Filial piety is mainly about children caring for their parents in order to pay them back for taking care of them when they were kids. This helps ensure that the elderly are being taken care of in their old age. Although this concept of filial piety started in China, it has spread or influenced other neighboring countries like
Gender differences in Felt Obligation and its relationship with personality correlates Adulthood is often seen as a period of stability and independence in a person’s life. Many individuals aged over 30 have established a standing in their professional domain and have a family, sometimes including children, of their own. Adulthood also brings a new dimension into the parent-child relationship as parents’ increasing age and their dependency on their children may grow. This often leads to a shift in the dynamics of this relationship and children may feel more obligated towards their parents than ever before. Multiple terms like filial responsibility, filial obligation, felt obligation, filial piety and filial reciprocity have been used to describe the sense of responsibility and obligation that emerges in children as their parents age and need caregiving.
Socrates then asks whether what is pious is pious because it is loved by the gods, or whether the gods love what is pious because it is pious. Euthyphro answers that the gods love it because it is pious. This makes piety independent of the gods’ love, and something would be pious whether or not the gods love it. Socrates objects that this cannot be right. What is dear to the gods is dear to them because it is loved by them, not loved by them because it is dear to them.
Loyalty and faithfulness are traits expected of all mankind. They are the virtues that embody the highest ideals of a modern day person. Even from the ancient Greeks, loyalty demanded of human beings. However, during that time of era, these traits were only expected from certain people. In Homer’s epic poem The Odyssey, the basic standards of loyalty and faithfulness are varied depending on the individual’s gender and relationships.
The society of Rome and Han China demonstrated the values of Ancient Rome. Ovid, an Ancient Roman poet, wrote “don’t delight in curling your hair with tongs” in regard to how to look in public places (PSR 58). The fact that he, a Roman, advocated remaining unadorned in appearance reveals simplicity because the most basic form of societal living was supported by not “delighting” in unnecessarily beautifying oneself. The Han concept of filial piety centralizes on respecting your elders and those who are superior to you (Presentation Society and Culture). As a result, the side of honesty that deals with fairness in conduct is brought out by filial piety because of the respectful treatment of other people required by it.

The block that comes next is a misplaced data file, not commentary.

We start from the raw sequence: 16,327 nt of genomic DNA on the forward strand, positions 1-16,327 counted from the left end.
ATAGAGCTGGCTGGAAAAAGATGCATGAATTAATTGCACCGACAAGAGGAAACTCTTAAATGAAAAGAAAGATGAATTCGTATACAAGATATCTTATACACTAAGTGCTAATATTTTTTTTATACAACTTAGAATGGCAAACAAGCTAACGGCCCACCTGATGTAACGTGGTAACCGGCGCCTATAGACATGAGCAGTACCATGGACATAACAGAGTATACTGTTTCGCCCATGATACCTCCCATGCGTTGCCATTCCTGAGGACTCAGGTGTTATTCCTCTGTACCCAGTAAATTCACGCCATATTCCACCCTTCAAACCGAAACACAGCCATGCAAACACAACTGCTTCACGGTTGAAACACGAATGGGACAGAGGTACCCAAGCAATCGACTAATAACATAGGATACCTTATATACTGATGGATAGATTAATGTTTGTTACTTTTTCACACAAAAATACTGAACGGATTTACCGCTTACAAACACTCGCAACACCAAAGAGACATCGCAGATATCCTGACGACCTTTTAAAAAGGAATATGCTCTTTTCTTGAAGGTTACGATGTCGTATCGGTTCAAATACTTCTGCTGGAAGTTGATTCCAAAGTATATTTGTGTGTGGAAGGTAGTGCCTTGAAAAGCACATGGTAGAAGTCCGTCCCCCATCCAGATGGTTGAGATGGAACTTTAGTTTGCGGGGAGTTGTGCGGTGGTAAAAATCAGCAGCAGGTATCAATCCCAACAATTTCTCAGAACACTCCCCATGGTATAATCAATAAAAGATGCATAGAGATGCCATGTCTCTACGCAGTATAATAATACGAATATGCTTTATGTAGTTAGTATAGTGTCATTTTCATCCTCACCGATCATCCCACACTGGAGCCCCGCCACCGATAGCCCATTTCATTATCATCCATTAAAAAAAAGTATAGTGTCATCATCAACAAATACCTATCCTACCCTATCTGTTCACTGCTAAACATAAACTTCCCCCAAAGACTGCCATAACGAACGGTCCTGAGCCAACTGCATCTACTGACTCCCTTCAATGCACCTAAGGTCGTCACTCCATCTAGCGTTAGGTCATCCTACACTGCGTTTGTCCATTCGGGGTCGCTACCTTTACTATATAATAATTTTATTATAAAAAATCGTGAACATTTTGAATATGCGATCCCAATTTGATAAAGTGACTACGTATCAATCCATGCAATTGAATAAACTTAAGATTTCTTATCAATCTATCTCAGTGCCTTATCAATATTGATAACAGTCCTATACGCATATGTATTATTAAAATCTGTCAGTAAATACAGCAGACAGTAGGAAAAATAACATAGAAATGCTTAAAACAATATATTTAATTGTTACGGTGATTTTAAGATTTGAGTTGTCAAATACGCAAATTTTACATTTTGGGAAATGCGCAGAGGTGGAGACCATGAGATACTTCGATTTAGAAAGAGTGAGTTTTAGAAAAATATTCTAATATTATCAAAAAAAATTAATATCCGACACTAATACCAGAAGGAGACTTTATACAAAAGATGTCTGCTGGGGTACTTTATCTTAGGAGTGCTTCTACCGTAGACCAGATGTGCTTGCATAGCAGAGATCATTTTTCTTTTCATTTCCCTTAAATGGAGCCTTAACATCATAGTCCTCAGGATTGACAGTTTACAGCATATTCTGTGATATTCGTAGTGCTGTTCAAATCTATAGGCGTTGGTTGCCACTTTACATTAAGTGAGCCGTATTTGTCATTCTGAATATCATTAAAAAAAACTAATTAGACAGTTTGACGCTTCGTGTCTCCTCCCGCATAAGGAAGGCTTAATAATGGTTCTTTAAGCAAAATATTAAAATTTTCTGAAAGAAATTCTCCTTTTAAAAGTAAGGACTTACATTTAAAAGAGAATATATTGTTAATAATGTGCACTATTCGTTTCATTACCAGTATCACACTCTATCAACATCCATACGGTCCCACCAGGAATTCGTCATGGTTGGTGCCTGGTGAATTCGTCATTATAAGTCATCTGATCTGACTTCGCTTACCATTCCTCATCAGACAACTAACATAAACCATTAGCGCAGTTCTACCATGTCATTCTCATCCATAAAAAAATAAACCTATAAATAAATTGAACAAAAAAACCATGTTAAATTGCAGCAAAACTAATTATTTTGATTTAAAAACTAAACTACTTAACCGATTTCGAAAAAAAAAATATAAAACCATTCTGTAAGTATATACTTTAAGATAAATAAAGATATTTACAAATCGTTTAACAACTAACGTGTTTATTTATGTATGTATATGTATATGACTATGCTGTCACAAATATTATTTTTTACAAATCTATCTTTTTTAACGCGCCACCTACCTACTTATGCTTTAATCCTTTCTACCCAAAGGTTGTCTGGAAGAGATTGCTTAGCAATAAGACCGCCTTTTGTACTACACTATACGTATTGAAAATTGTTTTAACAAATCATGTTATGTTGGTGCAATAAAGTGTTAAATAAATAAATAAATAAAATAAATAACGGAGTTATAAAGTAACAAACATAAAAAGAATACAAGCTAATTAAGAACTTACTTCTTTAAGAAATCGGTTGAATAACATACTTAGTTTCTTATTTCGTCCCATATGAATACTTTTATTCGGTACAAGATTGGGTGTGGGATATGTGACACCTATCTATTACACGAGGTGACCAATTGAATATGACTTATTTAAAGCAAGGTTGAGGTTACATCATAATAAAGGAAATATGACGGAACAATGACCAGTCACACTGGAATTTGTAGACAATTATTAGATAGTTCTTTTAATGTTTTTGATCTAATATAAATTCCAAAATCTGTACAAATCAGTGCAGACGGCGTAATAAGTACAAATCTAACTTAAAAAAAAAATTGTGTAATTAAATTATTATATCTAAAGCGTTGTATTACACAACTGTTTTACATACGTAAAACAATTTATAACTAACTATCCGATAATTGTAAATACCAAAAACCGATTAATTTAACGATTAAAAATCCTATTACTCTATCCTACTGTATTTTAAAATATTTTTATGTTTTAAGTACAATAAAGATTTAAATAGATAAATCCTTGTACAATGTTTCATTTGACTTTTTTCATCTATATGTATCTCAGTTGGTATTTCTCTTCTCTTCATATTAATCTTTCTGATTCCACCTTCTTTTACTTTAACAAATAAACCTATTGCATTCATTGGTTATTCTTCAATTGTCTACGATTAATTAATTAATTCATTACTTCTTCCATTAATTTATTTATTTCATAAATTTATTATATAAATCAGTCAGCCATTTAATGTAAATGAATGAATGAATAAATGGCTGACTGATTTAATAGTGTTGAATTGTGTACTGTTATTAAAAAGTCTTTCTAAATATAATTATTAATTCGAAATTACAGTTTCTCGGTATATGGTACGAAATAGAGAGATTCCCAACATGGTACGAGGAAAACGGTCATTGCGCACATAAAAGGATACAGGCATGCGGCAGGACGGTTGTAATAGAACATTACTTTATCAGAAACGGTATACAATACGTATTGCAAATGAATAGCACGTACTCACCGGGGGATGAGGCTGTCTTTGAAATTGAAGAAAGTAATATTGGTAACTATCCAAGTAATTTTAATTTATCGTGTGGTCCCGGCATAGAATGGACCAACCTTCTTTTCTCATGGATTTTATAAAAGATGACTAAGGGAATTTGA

Piety is the quality of being religious and reverent. It is used in a way to refer to win the favor or forgiveness of God. Piousness is an act of doing right things and being the righteous in the eyes of the God and according to Holy scripts, as it is mentioned in Holy Quran “… and whoever respects the signs of Allah, this is (the outcome) of the piety of hearts.” Piety is also a believe or point of view which is accepted with unthinking conventional reverence. The argument between Euthyphro and Socrates started when they met each other at king-archon’s court, where Socrates explained him that he is under indictment by one Meletus for corrupting young and not believing in gods in whom city believes. On the other hand, Euthyphro was there to prosecute
There is a traditional Chinese proverb “百善孝为先” meaning that “filial piety is the most important among hundreds of virtues”. Filial piety is one of the fundamental virtue and primary duty in Asian culture, which means that being good to one’s parents. This idea is often used to guide how children should treat their parents in terms of comforts and welfare. Further, filial piety is a culturally embedded social norm, which allows parents to shape their children’s value, attitudes and behavior (Wang et al. 2010, 22).
Filial Piety Filial piety generally means respect for one's parents. In the Chinese culture, obeying one's parents is held as one the most important virtues. Confucianism particularly gives a high value for this. Relating the meaning of filial piety to Martin Luther King Jr. time would have been an endless cycle of mistakes. Martin Luther King Jr.’s role during his era was to change the mindsets of all parent figures and children to better the future of African Americans in the United States.